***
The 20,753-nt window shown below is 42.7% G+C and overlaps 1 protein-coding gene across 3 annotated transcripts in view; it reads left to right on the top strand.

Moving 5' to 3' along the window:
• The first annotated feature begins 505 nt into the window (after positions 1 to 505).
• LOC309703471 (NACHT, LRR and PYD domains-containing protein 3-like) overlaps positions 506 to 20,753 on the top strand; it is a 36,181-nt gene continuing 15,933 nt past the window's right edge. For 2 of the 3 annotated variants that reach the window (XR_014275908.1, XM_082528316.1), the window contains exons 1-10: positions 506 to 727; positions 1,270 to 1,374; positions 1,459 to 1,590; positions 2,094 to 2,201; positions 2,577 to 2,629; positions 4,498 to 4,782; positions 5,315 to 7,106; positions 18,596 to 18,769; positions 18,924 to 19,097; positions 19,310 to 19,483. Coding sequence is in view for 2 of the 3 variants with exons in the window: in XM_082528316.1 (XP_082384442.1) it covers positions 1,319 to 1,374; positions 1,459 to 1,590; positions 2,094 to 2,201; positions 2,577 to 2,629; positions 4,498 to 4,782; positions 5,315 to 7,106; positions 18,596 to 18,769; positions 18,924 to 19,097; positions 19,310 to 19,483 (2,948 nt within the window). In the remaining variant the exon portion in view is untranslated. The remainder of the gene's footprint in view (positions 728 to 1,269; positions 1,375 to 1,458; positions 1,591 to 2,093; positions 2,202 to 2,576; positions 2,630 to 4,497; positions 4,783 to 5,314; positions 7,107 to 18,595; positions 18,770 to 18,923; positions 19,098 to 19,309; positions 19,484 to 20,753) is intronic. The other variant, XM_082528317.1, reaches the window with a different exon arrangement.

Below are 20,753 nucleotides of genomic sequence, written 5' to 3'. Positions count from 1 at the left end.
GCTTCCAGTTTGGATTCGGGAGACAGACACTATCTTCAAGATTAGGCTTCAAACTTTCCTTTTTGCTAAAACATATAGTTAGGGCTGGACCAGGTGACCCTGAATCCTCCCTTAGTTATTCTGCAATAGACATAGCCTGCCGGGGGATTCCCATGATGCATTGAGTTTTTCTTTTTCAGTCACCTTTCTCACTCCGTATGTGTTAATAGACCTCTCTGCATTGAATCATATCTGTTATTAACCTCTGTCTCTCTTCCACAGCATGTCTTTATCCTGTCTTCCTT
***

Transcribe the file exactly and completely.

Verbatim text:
The 20,753-nt window shown below is 42.7% G+C and overlaps 1 protein-coding gene across 3 annotated transcripts in view; it reads left to right on the top strand.

Moving 5' to 3' along the window:
• The first annotated feature begins 505 nt into the window (after positions 1 to 505).
• LOC309703471 (NACHT, LRR and PYD domains-containing protein 3-like) overlaps positions 506 to 20,753 on the top strand; it is a 36,181-nt gene continuing 15,933 nt past the window's right edge. For 2 of the 3 annotated variants that reach the window (XR_014275908.1, XM_082528316.1), the window contains exons 1-10: positions 506 to 727; positions 1,270 to 1,374; positions 1,459 to 1,590; positions 2,094 to 2,201; positions 2,577 to 2,629; positions 4,498 to 4,782; positions 5,315 to 7,106; positions 18,596 to 18,769; positions 18,924 to 19,097; positions 19,310 to 19,483. Coding sequence is in view for 2 of the 3 variants with exons in the window: in XM_082528316.1 (XP_082384442.1) it covers positions 1,319 to 1,374; positions 1,459 to 1,590; positions 2,094 to 2,201; positions 2,577 to 2,629; positions 4,498 to 4,782; positions 5,315 to 7,106; positions 18,596 to 18,769; positions 18,924 to 19,097; positions 19,310 to 19,483 (2,948 nt within the window). In the remaining variant the exon portion in view is untranslated. The remainder of the gene's footprint in view (positions 728 to 1,269; positions 1,375 to 1,458; positions 1,591 to 2,093; positions 2,202 to 2,576; positions 2,630 to 4,497; positions 4,783 to 5,314; positions 7,107 to 18,595; positions 18,770 to 18,923; positions 19,098 to 19,309; positions 19,484 to 20,753) is intronic. The other variant, XM_082528317.1, reaches the window with a different exon arrangement.

Below are 20,753 nucleotides of genomic sequence, written 5' to 3'. Positions count from 1 at the left end.
GCTTCCAGTTTGGATTCGGGAGACAGACACTATCTTCAAGATTAGGCTTCAAACTTTCCTTTTTGCTAAAACATATAGTTAGGGCTGGACCAGGTGACCCTGAATCCTCCCTTAGTTATTCTGCAATAGACATAGCCTGCCGGGGGATTCCCATGATGCATTGAGTTTTTCTTTTTCAGTCACCTTTCTCACTCCGTATGTGTTAATAGACCTCTCTGCATTGAATCATATCTGTTATTAACCTCTGTCTCTCTTCCACAGCATGTCTTTATCCTGTCTTCCTT